MIllipede dying or moulting??

Grizzlybear

Arachnopeon
Joined
Nov 17, 2020
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4
Hi!! First time keeper, I found this Siamese pointy-tailed millipede in a park (I live in South east asia) and have kept him for about a month. He's got organic compost and sphagnum moss and i feed him small pieces of fruit regularly, which he seems to enjoy eating. I also mist his enclosure regularly. Lately he's been a bit sluggish and I noticed a light brown patch on him when I first caught him (which I assumed was just a deformity from a previous moult). He doesn't seem to burrow much although the soil is definitely loose enough.

Today I checked on him and he's curled loosely under some leaves, his legs look whiter than usual and shell looks a bit dried, and he's developed more of those light brown patches near his tail!! I also didn't notice him moving last night at the time he usually does (although idk if he moved while I was asleep) and his food seems untouched. Usually he reacts a bit when I mist and the water touches him but today he didn't either. Is he dying?? Is he moulting?? Is he infected or sth?? There's no smell coming from him, and he's moving very slightly. Pls help, not sure if I should be concerned, and there's not much info around about SEA species of millipedes :(


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LizardStudent

Arachnosquire
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Aug 16, 2020
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75
I'm thinking the outlook is not too good. One of my previous millipedes developed brown spots when I was keeping her too moist, but I have also just seen spots like that on sickly millipedes. I would leave her alone and not spray regardless, if there's any chance on him making it then it relies on being undisturbed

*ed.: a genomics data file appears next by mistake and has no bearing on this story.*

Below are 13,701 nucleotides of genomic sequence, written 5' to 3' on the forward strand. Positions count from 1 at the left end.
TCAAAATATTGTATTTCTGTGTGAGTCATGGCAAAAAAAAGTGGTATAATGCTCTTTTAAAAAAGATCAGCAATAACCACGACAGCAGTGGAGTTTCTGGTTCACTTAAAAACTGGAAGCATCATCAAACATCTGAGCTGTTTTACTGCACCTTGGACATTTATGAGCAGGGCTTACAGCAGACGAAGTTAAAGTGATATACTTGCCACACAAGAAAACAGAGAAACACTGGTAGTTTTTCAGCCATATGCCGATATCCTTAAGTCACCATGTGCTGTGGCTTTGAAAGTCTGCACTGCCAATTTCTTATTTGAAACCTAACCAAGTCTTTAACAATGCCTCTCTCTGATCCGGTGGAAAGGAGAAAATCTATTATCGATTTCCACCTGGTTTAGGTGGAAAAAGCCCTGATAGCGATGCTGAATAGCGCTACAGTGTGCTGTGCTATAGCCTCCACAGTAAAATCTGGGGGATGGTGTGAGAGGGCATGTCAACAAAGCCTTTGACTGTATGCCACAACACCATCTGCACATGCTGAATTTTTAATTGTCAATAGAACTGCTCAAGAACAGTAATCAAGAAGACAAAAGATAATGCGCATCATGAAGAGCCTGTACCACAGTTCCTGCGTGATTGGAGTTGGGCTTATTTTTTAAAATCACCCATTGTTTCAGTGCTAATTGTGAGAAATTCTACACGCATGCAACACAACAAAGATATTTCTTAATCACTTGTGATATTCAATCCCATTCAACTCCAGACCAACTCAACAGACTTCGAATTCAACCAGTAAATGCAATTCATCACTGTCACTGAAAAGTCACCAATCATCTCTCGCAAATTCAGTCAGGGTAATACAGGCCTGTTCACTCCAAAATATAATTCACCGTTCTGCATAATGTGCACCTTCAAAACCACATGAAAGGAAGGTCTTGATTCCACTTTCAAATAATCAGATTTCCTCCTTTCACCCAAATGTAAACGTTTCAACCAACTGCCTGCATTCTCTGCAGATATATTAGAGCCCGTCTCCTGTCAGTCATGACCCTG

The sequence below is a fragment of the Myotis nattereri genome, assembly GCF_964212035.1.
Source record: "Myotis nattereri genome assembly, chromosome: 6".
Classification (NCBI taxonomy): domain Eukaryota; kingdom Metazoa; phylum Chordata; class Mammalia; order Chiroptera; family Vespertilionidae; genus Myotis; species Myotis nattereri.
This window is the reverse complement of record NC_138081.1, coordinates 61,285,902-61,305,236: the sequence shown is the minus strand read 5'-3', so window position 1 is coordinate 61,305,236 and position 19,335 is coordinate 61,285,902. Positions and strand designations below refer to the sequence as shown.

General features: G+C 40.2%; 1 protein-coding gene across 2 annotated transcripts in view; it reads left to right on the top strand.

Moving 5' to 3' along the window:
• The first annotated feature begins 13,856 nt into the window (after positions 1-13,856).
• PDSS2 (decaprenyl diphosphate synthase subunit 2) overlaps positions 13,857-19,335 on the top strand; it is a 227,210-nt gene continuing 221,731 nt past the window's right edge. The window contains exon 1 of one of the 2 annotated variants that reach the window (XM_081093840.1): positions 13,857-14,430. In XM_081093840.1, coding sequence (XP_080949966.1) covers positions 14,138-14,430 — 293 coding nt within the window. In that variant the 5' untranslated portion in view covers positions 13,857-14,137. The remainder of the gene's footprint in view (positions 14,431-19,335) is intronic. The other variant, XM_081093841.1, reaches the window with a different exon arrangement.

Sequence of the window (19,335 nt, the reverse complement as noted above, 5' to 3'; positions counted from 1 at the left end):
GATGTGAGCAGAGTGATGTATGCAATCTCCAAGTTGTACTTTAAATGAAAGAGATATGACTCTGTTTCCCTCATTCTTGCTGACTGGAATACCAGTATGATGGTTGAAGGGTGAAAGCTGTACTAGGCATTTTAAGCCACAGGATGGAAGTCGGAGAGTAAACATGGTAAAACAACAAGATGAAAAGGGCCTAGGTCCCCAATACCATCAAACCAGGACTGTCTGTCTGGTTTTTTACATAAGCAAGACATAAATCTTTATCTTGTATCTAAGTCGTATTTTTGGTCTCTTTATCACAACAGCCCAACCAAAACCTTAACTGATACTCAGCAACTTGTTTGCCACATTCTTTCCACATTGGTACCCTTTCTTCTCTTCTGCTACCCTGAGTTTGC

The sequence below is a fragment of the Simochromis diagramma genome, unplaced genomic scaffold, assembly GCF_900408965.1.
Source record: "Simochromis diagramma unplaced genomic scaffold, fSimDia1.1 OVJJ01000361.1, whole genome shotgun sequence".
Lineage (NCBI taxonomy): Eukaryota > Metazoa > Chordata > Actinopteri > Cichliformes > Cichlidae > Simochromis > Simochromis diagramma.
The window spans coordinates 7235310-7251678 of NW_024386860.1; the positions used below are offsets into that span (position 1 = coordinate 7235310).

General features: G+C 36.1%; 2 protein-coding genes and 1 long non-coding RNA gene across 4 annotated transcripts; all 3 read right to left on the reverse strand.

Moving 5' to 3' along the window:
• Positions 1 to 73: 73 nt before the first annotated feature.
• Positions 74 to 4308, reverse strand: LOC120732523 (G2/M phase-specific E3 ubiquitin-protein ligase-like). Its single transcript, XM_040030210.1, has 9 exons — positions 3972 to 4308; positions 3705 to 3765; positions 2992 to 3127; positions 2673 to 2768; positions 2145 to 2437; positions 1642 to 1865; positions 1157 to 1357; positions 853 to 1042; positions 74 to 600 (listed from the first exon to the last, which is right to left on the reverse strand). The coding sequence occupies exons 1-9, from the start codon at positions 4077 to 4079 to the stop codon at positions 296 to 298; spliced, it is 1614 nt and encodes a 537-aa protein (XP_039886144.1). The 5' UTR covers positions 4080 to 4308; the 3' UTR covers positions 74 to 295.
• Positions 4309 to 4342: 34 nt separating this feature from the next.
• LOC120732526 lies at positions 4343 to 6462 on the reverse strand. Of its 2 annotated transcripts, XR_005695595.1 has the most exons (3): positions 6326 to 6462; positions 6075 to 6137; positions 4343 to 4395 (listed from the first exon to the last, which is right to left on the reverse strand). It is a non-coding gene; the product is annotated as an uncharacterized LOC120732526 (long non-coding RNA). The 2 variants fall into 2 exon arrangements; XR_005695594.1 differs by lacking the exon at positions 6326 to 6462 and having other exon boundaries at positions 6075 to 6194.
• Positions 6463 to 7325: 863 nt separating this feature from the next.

Grizzlybear

Arachnopeon
Joined
Nov 17, 2020
Messages
4
Update:
He is now covered all over in the light brown/white patches, and still has not moved at all after about 48 hours. It looks to me like a fungal infection of some kind(although if anyone knows more about this I would really appreciate the input), and he is probably dead already. Rip.
 

Polenth

Arachnobaron
Active Member
Joined
Sep 29, 2018
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414
A sudden fungi increase would suggest he's dead and that's why it grew so quickly. Given this was a wild caught adult from the looks of it, he could just have been old.
 

LizardStudent

Arachnosquire
Active Member
Joined
Aug 16, 2020
Messages
75
Some people tend to shy away from wild caught pet invertebrates largely due to the concern that they will harbor pests or diseases that could either cause them to die prematurely or even pass the pathogens onto other pets being kept. Sorry for the loss :-( hopefully you will get to try again with pedes and not be deterred from keeping them, they're some of my favorite animals
 

Grizzlybear

Arachnopeon
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Nov 17, 2020
Messages
4
Yes indeed! Unfortunately where I'm from, the sale and trade of insects and other invertebrates is not legal yet, so I can only keep the ones I catch, and I try to provide a habitat as close to the one I found them in. I also do taxidermy to preserve and research dead specimens, so I can learn more about them. Thanks for all the help, I do take all my pet deaths as learning experiences too. Hopefully next time will be better :)
 

Polenth

Arachnobaron
Active Member
Joined
Sep 29, 2018
Messages
414
Yes indeed! Unfortunately where I'm from, the sale and trade of insects and other invertebrates is not legal yet, so I can only keep the ones I catch, and I try to provide a habitat as close to the one I found them in. I also do taxidermy to preserve and research dead specimens, so I can learn more about them. Thanks for all the help, I do take all my pet deaths as learning experiences too. Hopefully next time will be better :)
One thing to try would be finding younger millipedes. They'll be less obvious, but I've found piles of them in damp rotting wood and such. It's often hard to tell species at that point, but you might be able to get enough to start a colony of whatever they turn out to be.
 
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